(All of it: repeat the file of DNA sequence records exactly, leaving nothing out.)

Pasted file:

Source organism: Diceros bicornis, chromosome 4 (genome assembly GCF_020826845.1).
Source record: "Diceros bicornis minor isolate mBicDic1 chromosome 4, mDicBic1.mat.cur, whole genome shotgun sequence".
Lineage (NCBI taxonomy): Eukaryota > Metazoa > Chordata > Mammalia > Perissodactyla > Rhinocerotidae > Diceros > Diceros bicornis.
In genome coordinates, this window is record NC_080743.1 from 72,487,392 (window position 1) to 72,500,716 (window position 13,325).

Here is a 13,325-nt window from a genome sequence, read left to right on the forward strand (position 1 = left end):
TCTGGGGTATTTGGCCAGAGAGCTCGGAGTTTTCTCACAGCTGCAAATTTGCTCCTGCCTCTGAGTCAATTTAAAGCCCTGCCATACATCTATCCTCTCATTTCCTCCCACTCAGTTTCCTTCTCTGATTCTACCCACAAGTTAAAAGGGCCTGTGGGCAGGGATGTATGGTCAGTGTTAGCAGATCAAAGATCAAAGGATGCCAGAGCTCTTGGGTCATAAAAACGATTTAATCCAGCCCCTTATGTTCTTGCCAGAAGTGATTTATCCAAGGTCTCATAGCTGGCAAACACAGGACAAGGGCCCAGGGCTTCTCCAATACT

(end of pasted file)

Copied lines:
Source organism: Diceros bicornis, chromosome 4 (genome assembly GCF_020826845.1).
Source record: "Diceros bicornis minor isolate mBicDic1 chromosome 4, mDicBic1.mat.cur, whole genome shotgun sequence".
Lineage (NCBI taxonomy): Eukaryota > Metazoa > Chordata > Mammalia > Perissodactyla > Rhinocerotidae > Diceros > Diceros bicornis.
In genome coordinates, this window is record NC_080743.1 from 72,487,392 (window position 1) to 72,500,716 (window position 13,325).

Here is a 13,325-nt window from a genome sequence, read left to right on the forward strand (position 1 = left end):
TCTGGGGTATTTGGCCAGAGAGCTCGGAGTTTTCTCACAGCTGCAAATTTGCTCCTGCCTCTGAGTCAATTTAAAGCCCTGCCATACATCTATCCTCTCATTTCCTCCCACTCAGTTTCCTTCTCTGATTCTACCCACAAGTTAAAAGGGCCTGTGGGCAGGGATGTATGGTCAGTGTTAGCAGATCAAAGATCAAAGGATGCCAGAGCTCTTGGGTCATAAAAACGATTTAATCCAGCCCCTTATGTTCTTGCCAGAAGTGATTTATCCAAGGTCTCATAGCTGGCAAACACAGGACAAGGGCCCAGGGCTTCTCCAATACT